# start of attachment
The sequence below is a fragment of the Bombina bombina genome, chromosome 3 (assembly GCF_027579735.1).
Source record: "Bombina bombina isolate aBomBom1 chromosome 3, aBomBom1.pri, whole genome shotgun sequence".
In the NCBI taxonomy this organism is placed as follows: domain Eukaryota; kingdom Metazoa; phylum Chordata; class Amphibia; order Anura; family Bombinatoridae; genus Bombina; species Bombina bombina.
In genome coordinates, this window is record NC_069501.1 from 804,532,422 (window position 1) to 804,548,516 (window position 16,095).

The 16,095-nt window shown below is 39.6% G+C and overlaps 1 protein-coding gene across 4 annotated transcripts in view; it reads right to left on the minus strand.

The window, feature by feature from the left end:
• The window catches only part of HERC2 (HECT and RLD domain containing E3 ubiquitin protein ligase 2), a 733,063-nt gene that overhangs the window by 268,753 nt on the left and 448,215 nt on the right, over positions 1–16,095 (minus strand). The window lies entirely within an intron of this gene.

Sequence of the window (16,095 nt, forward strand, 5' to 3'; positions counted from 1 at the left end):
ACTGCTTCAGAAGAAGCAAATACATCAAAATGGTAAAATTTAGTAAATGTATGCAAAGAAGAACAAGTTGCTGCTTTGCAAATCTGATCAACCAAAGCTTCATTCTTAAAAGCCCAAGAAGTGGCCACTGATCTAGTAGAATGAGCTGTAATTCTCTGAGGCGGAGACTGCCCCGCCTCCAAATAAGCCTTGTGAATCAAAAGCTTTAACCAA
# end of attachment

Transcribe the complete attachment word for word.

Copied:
The sequence below is a fragment of the Bombina bombina genome, chromosome 3 (assembly GCF_027579735.1).
Source record: "Bombina bombina isolate aBomBom1 chromosome 3, aBomBom1.pri, whole genome shotgun sequence".
In the NCBI taxonomy this organism is placed as follows: domain Eukaryota; kingdom Metazoa; phylum Chordata; class Amphibia; order Anura; family Bombinatoridae; genus Bombina; species Bombina bombina.
In genome coordinates, this window is record NC_069501.1 from 804,532,422 (window position 1) to 804,548,516 (window position 16,095).

The 16,095-nt window shown below is 39.6% G+C and overlaps 1 protein-coding gene across 4 annotated transcripts in view; it reads right to left on the minus strand.

The window, feature by feature from the left end:
• The window catches only part of HERC2 (HECT and RLD domain containing E3 ubiquitin protein ligase 2), a 733,063-nt gene that overhangs the window by 268,753 nt on the left and 448,215 nt on the right, over positions 1–16,095 (minus strand). The window lies entirely within an intron of this gene.

Sequence of the window (16,095 nt, forward strand, 5' to 3'; positions counted from 1 at the left end):
ACTGCTTCAGAAGAAGCAAATACATCAAAATGGTAAAATTTAGTAAATGTATGCAAAGAAGAACAAGTTGCTGCTTTGCAAATCTGATCAACCAAAGCTTCATTCTTAAAAGCCCAAGAAGTGGCCACTGATCTAGTAGAATGAGCTGTAATTCTCTGAGGCGGAGACTGCCCCGCCTCCAAATAAGCCTTGTGAATCAAAAGCTTTAACCAA